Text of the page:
Another day, another change in leadership in the cannabis sector. We’ve already had a look at 2 CEO departures/arrivals earlier this month ($ACB & $CRON), and two more outfits have announced changes this week.
First, Radient Technologies ($RTI) announced they’ll be undertaking a strategic review of operations, with an eye to addressing costs and ‘under-utilized’ assets. Oh, and they fired President and CEO Denis Taschuk has departed the company immediately, with family reasons cited for the departure. The COO is also leaving, and said to be now pursuing other interests (regime changes typically take out the loyalists at the same time as the head).
Well. That took awhile. We’ve taken several shots at $RTI (fairly we believe) over the year longbiomass boomerang they got suckered into with $ACB.
‘Suckered’ you say Molly? C’mon, it takes two to tango. One person alone can’t get pregnant, right?
That’s right, nobody was ‘suckered’, and I put this on Taschuk exclusively. Dead in the middle of his signature on that very PO.
He ran his own shop – for more than 5 years – before deciding to become a bigger shop by going public and pivoting into cannabis. He laid down with $ACB, promptly fell in love, and completely forgot he should have kept himself in the dating pool.
GoBlue said something the other day that becomes more prescient to me since the related party disclosure has now caught up with the related party reality that Taschuk placed himself in. That Cam Battley’s claims of wholesale run rates being manufactured by $ACB themselves. To me, with $RTI tied to $ACB – with the capital injections and sales deals – Taschuk probably had a good time having them run his business for him. Too bad he didn’t run it for the benefit of shareholders.
Harsh? Yep. Why? Because he was in charge of his own shop, he made the decisions, and he signed the deals. He could have, and should have tried to build his business and not set it on cruise control. Hindsight or no.
This ignores that maybe, just maybe, all extractors are facing an extremely limited sales pipeline, increasing LP capabilities, and a supply glut of raw and processed extract that’s worthless unless joined with a brand that sells, and distribution that’ll keep product moving. Still, even if that is the case, he’s had 2 years to address all of this. Given the condition this company is in ($ACB ain’t picking up the dinner check anymore), I don’t see this as harsh at all. Nor do the people who dropped $7MM more into this outfit via ATM raises over the past several months. Based upon guidance that looks like it was written by the Brothers Grimm.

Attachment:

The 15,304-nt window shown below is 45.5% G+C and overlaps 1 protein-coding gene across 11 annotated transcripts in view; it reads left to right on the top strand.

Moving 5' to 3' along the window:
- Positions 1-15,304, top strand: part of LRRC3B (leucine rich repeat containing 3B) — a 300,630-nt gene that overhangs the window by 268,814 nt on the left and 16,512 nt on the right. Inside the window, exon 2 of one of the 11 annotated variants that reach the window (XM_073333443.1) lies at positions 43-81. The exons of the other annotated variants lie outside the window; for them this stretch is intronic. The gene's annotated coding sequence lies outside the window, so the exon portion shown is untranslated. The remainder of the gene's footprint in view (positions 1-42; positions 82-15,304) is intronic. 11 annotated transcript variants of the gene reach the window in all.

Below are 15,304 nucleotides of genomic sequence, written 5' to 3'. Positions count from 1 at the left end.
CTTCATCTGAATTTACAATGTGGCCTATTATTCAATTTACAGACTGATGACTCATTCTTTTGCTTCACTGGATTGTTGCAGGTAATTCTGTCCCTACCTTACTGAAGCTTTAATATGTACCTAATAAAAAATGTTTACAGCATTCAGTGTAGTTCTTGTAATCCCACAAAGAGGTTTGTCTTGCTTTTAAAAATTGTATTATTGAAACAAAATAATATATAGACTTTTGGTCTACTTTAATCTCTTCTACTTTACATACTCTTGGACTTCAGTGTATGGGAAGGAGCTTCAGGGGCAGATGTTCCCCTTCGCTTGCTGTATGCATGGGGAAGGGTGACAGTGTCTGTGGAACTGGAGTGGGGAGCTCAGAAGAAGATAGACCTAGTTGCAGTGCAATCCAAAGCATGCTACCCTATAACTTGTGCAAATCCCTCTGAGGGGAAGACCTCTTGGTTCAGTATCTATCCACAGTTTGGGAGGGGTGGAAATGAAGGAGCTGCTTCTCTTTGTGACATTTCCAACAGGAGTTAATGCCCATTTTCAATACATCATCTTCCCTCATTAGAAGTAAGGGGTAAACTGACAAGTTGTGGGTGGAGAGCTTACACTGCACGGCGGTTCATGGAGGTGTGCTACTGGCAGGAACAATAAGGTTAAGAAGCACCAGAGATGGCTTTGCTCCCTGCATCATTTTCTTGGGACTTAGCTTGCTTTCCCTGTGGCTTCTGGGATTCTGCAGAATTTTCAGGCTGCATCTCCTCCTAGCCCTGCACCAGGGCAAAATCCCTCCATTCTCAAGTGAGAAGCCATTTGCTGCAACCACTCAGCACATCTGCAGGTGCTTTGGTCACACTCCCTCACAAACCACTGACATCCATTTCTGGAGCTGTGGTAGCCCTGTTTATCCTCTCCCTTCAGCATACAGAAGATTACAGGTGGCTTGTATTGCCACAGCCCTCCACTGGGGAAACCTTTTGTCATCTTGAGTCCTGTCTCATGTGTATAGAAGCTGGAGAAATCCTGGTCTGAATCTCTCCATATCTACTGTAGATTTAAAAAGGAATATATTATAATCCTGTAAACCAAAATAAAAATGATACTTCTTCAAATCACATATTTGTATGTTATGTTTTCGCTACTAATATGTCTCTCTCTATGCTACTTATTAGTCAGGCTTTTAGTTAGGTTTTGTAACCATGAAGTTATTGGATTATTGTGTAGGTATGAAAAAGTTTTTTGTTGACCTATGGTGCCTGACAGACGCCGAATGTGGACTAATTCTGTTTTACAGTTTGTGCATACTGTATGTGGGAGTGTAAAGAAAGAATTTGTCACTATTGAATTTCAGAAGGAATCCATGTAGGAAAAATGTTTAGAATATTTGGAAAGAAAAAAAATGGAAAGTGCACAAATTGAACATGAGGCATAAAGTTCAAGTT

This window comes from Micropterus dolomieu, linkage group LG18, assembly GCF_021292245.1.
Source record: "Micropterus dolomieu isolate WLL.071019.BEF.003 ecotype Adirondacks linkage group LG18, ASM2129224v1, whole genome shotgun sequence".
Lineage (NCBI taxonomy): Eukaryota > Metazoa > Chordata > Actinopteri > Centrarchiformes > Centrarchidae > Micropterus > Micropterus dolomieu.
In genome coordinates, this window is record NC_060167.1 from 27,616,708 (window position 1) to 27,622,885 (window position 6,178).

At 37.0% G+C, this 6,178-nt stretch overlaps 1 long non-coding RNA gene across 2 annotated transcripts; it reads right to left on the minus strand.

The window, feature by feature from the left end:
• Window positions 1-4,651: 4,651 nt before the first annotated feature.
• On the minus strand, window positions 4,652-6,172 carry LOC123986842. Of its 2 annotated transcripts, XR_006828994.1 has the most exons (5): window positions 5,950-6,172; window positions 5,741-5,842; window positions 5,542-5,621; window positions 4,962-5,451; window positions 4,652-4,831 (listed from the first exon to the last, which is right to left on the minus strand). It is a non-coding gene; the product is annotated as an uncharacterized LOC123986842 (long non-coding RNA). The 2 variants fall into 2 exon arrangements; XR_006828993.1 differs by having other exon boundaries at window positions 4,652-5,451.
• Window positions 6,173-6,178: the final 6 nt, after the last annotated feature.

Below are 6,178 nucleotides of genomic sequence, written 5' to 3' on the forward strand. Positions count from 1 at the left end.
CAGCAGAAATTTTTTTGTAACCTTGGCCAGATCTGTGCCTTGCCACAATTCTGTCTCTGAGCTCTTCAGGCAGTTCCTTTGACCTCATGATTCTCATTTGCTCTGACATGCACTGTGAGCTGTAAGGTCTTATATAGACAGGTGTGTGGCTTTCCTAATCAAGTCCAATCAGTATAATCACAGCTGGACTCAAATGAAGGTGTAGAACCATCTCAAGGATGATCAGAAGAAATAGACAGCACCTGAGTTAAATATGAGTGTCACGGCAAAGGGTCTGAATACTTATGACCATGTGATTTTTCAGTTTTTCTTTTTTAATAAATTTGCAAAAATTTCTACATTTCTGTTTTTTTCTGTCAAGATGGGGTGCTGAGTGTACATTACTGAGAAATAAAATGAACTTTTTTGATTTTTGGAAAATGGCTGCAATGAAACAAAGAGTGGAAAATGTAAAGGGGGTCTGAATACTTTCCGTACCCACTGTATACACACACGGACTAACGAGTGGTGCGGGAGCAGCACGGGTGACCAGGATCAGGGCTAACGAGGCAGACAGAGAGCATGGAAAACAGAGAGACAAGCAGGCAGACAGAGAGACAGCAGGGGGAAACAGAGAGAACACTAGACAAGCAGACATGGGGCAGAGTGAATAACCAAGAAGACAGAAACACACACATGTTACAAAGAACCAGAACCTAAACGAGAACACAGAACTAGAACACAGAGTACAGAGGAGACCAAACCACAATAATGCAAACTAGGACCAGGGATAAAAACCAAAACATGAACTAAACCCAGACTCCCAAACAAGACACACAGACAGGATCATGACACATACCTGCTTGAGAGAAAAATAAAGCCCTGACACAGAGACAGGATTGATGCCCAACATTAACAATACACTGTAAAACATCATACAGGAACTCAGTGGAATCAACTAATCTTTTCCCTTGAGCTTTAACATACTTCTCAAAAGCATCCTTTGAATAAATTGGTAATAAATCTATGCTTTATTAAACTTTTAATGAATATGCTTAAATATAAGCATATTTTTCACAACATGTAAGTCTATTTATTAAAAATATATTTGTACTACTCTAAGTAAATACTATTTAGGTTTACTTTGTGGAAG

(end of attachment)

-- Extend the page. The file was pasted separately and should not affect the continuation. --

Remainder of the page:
Whether or not 3rd party deals have dried up or not, the business angle here is pretty straightforward. I’d guess that like $LABS, $RTI didn’t have a distribution plan in place for proprietary products or diversifying revenue. Perhaps they couldn’t get one intact until now (that’s really charitable).
But $ACB did, for sure. Their 2.0 has pathways off of the loading dock, but as $CANN and $LABS and $PUMP and $JWC (and to a lesser degree, $VLNS) have found out…..that without distribution and facings………the loading dock may be full of finished inventory, but sales will be like drilling a dry hole. Just like $RTI.
The interim fella they’ve appointed is an M.Eng, an MBA (Harvard), and was a Managing Director (MD) at Goldman Sachs in Merchant Banking. I heard once that the authority the rank of Colonel has in an operational theatre of war is absolute: I can tell you first hand that an MD in an investment bank fits that description. And his appointment is perfectly in-character for a shop that sports credentials so seriously. Investors are probably hoping the new guy takes making money as seriously as they pack titulars.
To myself, without some sort of catalyst, $RTI’s a dead horse.
Zenabis ($ZENA) replaced their interim CEO Kevin Coft with a (presumeably) permanent solution, from an executive search they initiated last December. They went with ‘CPG Veteran’ Shai Altman – and I offer him a firm handshake, and a hearty ‘best of luck good Sir!’.
Notable from that shareholder meeting was the results of the votes for Directors. How’d it go?
In terms of enthusiasm for the slate, one could say that said ‘enthusiasm’ was somewhat muted. That’d be the nice way to put it. 20% of the shareholders voting against installing the CEO as a director would be a serious issue in most other PubCo’s – but legal cannabis (and $ZENA) being in the state its’ currently in, these results are probably viewed as ‘ok, we’ve got some work to do”.
Besides, the creditors are putting in the new CEO – not the regular shmoe. The investor hasn’t mattered since Grieve’s ‘rights’ stunt.
Anyhow, with $10MM in the bank, they’re staring at assets for sale that’ve been on the market for months, some 700MM shares out (another 300MM in options/warrants), and $35MM in current liabilities.
Best of luck Mr. Altman. Aside from knowing the CPG space, I hope you’re adroit at dealing with debenture holders. The ones from 2018 probably aren’t gonna have much of an appetite to amend a third time.
The preceding is the opinion of the author, and is in no way intended to be a recommendation to buy or sell any security or derivative. The author holds no position in $RTI nor $ZENA